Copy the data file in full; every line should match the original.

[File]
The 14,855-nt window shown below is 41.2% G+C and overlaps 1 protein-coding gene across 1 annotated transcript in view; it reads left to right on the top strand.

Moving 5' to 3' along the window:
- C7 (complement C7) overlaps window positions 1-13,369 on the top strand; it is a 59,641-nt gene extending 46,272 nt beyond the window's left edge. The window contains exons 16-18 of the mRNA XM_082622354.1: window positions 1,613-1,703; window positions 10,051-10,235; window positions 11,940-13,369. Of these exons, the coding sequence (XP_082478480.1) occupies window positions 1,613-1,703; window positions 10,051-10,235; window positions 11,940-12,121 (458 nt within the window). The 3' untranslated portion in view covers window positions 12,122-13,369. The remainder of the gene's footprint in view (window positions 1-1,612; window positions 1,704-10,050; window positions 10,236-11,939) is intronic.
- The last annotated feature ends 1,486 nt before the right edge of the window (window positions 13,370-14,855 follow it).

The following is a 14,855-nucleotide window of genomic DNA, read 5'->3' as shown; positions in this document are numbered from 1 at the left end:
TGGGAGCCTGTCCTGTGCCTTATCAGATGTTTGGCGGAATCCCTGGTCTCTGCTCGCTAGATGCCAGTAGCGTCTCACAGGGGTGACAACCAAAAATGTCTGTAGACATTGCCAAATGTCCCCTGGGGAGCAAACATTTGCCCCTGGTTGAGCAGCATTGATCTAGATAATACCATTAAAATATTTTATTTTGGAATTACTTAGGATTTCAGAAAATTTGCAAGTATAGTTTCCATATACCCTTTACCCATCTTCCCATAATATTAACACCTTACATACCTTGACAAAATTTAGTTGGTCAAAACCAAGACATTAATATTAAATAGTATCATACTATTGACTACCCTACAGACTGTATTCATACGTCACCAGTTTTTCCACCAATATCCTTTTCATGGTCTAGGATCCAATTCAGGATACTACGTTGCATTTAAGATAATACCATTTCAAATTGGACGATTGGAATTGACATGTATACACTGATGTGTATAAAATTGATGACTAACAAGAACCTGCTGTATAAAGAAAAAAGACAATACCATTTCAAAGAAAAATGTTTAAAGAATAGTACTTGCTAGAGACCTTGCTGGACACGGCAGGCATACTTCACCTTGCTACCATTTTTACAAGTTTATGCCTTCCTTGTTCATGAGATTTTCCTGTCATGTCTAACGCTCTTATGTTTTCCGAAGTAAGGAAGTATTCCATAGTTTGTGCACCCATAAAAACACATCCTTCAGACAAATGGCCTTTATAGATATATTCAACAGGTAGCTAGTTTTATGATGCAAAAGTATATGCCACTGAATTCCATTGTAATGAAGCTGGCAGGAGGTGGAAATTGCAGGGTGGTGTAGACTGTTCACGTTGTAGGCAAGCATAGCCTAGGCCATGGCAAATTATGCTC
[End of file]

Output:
The 14,855-nt window shown below is 41.2% G+C and overlaps 1 protein-coding gene across 1 annotated transcript in view; it reads left to right on the top strand.

Moving 5' to 3' along the window:
- C7 (complement C7) overlaps window positions 1-13,369 on the top strand; it is a 59,641-nt gene extending 46,272 nt beyond the window's left edge. The window contains exons 16-18 of the mRNA XM_082622354.1: window positions 1,613-1,703; window positions 10,051-10,235; window positions 11,940-13,369. Of these exons, the coding sequence (XP_082478480.1) occupies window positions 1,613-1,703; window positions 10,051-10,235; window positions 11,940-12,121 (458 nt within the window). The 3' untranslated portion in view covers window positions 12,122-13,369. The remainder of the gene's footprint in view (window positions 1-1,612; window positions 1,704-10,050; window positions 10,236-11,939) is intronic.
- The last annotated feature ends 1,486 nt before the right edge of the window (window positions 13,370-14,855 follow it).

The following is a 14,855-nucleotide window of genomic DNA, read 5'->3' as shown; positions in this document are numbered from 1 at the left end:
TGGGAGCCTGTCCTGTGCCTTATCAGATGTTTGGCGGAATCCCTGGTCTCTGCTCGCTAGATGCCAGTAGCGTCTCACAGGGGTGACAACCAAAAATGTCTGTAGACATTGCCAAATGTCCCCTGGGGAGCAAACATTTGCCCCTGGTTGAGCAGCATTGATCTAGATAATACCATTAAAATATTTTATTTTGGAATTACTTAGGATTTCAGAAAATTTGCAAGTATAGTTTCCATATACCCTTTACCCATCTTCCCATAATATTAACACCTTACATACCTTGACAAAATTTAGTTGGTCAAAACCAAGACATTAATATTAAATAGTATCATACTATTGACTACCCTACAGACTGTATTCATACGTCACCAGTTTTTCCACCAATATCCTTTTCATGGTCTAGGATCCAATTCAGGATACTACGTTGCATTTAAGATAATACCATTTCAAATTGGACGATTGGAATTGACATGTATACACTGATGTGTATAAAATTGATGACTAACAAGAACCTGCTGTATAAAGAAAAAAGACAATACCATTTCAAAGAAAAATGTTTAAAGAATAGTACTTGCTAGAGACCTTGCTGGACACGGCAGGCATACTTCACCTTGCTACCATTTTTACAAGTTTATGCCTTCCTTGTTCATGAGATTTTCCTGTCATGTCTAACGCTCTTATGTTTTCCGAAGTAAGGAAGTATTCCATAGTTTGTGCACCCATAAAAACACATCCTTCAGACAAATGGCCTTTATAGATATATTCAACAGGTAGCTAGTTTTATGATGCAAAAGTATATGCCACTGAATTCCATTGTAATGAAGCTGGCAGGAGGTGGAAATTGCAGGGTGGTGTAGACTGTTCACGTTGTAGGCAAGCATAGCCTAGGCCATGGCAAATTATGCTC